At what point then, do we forget this lesson when we try to do new things as adults? 

My last blog discussed how making decisions in life gives us back our sense of power. How many of us resist making decisions because we’re afraid of failing? Take a minute and think about that. What have you made failure mean in your life? What have we been taught about failure as a society?

We all have thoughts about what our lives could be. We daydream about starting a new hobby, or creating a new habit, or starting a new chapter. But, if we so much as dip a toe outside of our comfort zone and it doesn’t go perfectly, we jerk ourselves back into the safety of what we already know. We take it as a sign that we shouldn’t venture forth and explore, because we didn’t have flawless execution, so we weren’t meant to change. 

Puh-lease. Bloopers are the path to evolution. We all need to get our bloop ON.

Our culture has twisted failure into something negative, and I assure you, it is anything but. Failure is beautiful. Failure is fun. Failure is living. Failure is the absolute, honest, legit, single best, bona fide way to change ANYTHING. You can’t possibly assume you will be good at something if you have never done it before. No one thinks less of a kid for using training wheels on a bicycle the first time he saddles up. No one expects a teenager to excel at driving on the interstate their first time. Our brains are so complex, they can process information in seconds, and all we need to do is provide that information. When we try something and fail, we provide our brains the information they need to understand what we are trying to accomplish, what to do differently, how to alter our actions to do better the next time. Without that information we can never evolve. Failure is simply information. That’s it. We learn and we move up.

What we decide to do with that information is up to us.

I can be willing to fail as many times as it takes to succeed. I was willing to fail at hundreds of blood draws in order to become one of the best. I can be willing to fail at anything, knowing each failure gets me closer to the goal. I fail up in the direction of my goal. If I had stopped because of my initial failures, sure, I would have avoided some uncomfortable feelings, but I would have also prevented myself from really entering the medical field, which was my dream. The cost of any change in life, is the willingness to feel discomfort for as long as it takes to become comfortable. Each fail up is a step up. It doesn’t mean anything should have gone differently, or that anything has gone wrong. It certainly does NOT mean you can’t or shouldn’t.

Imagine what you would be willing to try if you not only expected to fail, but wanted to fail, because you knew it’s exactly what is supposed to happen? What if each failure made you giddy with excitement? What if you leaned into failure and celebrated it each and every time? How much joy would it bring to watch yourself rise a little more after each failure?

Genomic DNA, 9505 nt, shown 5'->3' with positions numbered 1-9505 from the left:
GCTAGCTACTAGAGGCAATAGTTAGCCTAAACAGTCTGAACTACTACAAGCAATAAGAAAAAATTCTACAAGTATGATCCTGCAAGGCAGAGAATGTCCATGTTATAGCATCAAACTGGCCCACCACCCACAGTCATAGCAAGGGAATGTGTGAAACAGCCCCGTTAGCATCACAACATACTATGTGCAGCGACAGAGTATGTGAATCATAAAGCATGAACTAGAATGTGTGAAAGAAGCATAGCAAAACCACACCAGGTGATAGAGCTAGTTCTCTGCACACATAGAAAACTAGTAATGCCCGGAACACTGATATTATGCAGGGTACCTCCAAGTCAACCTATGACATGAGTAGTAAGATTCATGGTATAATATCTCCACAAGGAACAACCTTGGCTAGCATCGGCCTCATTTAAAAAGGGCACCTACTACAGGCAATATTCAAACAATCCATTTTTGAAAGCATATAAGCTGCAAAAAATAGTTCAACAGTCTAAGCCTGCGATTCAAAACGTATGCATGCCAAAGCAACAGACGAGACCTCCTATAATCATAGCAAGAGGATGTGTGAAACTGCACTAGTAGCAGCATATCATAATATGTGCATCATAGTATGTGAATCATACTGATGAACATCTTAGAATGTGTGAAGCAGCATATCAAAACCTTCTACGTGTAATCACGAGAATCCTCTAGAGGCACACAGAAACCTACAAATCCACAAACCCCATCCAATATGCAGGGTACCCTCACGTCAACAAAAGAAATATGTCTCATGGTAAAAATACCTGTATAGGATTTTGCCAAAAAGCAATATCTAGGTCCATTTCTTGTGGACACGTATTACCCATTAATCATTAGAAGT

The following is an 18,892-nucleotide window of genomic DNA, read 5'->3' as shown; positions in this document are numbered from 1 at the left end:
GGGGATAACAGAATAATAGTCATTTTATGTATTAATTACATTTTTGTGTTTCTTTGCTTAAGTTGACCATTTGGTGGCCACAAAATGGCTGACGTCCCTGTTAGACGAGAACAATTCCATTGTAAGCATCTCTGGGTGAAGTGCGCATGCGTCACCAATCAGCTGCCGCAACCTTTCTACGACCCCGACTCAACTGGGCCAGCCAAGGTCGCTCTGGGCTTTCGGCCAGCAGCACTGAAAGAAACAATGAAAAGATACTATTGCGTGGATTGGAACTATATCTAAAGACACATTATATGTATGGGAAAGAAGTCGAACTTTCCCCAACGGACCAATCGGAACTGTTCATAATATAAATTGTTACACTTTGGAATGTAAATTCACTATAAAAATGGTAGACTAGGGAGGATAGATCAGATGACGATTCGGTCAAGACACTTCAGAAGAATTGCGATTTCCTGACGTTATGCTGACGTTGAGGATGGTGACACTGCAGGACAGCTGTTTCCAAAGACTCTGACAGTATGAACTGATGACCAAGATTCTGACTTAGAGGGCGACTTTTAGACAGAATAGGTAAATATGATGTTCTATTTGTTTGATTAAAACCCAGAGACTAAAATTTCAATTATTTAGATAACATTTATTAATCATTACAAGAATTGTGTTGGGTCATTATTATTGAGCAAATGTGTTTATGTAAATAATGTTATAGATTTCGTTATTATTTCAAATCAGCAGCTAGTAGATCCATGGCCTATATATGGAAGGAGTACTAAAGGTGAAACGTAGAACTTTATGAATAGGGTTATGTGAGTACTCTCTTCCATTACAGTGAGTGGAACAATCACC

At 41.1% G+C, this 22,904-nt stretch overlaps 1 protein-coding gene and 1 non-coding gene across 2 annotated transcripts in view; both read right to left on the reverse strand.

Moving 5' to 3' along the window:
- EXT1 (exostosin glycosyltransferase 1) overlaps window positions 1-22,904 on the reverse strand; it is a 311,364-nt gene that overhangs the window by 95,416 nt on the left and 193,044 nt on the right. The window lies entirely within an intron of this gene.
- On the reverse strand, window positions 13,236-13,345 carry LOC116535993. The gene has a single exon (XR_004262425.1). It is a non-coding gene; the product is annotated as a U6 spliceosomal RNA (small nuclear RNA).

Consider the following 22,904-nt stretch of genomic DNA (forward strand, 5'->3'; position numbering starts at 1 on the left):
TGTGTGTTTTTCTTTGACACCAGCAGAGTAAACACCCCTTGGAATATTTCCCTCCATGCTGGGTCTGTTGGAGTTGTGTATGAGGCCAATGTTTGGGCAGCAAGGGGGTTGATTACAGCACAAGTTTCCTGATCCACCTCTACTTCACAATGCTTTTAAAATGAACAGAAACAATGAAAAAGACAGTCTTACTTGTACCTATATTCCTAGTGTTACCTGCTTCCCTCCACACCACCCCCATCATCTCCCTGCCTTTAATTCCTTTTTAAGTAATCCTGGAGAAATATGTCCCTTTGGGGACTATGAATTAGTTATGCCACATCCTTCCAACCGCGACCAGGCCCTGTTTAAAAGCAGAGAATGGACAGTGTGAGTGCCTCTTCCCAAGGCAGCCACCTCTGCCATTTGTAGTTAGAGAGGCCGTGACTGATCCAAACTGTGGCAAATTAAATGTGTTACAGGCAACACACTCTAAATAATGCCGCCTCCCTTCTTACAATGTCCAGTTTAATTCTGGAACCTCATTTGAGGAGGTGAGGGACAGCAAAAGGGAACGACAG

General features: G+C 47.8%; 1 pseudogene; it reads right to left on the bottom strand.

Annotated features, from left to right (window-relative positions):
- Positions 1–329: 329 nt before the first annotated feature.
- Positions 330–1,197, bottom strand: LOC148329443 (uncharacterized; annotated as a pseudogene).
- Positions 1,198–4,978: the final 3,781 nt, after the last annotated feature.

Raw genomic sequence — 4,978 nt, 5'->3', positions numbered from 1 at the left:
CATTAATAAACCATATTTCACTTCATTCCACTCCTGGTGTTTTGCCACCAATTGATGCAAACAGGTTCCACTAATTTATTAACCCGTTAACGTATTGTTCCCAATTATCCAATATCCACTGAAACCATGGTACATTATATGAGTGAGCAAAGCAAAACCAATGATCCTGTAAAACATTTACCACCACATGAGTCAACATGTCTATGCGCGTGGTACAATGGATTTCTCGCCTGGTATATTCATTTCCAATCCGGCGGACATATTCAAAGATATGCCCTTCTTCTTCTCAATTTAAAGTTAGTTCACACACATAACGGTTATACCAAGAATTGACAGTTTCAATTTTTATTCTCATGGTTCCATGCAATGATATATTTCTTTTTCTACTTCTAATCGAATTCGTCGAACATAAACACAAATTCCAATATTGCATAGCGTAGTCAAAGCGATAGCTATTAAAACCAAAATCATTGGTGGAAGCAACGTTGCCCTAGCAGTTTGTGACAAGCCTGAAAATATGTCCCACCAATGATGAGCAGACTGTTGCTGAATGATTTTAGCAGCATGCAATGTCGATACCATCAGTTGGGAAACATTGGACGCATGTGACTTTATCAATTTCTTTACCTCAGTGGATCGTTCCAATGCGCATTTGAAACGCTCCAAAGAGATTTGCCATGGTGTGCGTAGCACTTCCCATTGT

Confidence doesn’t come from being “good” at something. Confidence is created when we lose our fear of failing.

The discomfort of failure doesn’t scare me, anymore. I don’t even bat an eyelash. Don’t get me wrong, I still feel uncomfortable, I still suck at new things, I still have to work at it. The difference is I embrace it and enjoy it. I thrive on it. It makes my present life enjoyable, and it feeds my confidence and my self-growth knowing I am making progress for the future I have decided to create. It isn’t torture. It’s the essence of living. I am present in my life. I don’t want to avoid any of it.

Life, my lovelies, is a constant navigation from one set of training wheels to the next. None of us knows what the heck we’re doing most of the time. There’s no getting around it. We can either welcome the spilled coffees, mishaps, and face-plants with love, or we can spend our years resisting the discomfort and trap ourselves in a corner having only lived half the time.

The key is examining each failure and using it to modify your next attempt. There is no value in failure if you aren’t open to understanding what didn’t work, and why, but that doesn’t include beating yourself up for it. We are supposed to fail. Nothing went wrong. You aren’t terrible or useless because you didn’t get it right the first time, or the 50th time. What did you learn? How can you evolve or adapt? If the goal is something you truly want, it’s just another level up each time you try.

I am f***ing it up in here on a daily basis. When’s the last time you failed at something on purpose? What are you f***ing up toward? 

As humans, we are not designed to spontaneously finish growing. Our brains are created to problem solve, be curious, and explore. It’s rooted in our DNA. Just because we have finished our physical growth spurt doesn’t mean our minds should stop expanding as well. In fact, it’s when we stop being curious that our brains begin to stagnate and settle into a safe bubble, and we close ourselves off to the vast possibility of the universe.

Failing all over the place can be as simple as trying a new recipe, or as massive as travelling to a new country, or changing careers. It’s basically allowing your life to happen without judging the outcome. One person’s “wrong” is someone else’s “right.” Finding out what doesn’t work is JUST as powerful and expansive as finding out what does. Either way you are deciding what you want along the way, and that is the ultimate freedom.

Fail up, my friends. FAIL IT UP.

F***ing Up was last modified: March 11th, 2020 by practicalcoach_y7p8ax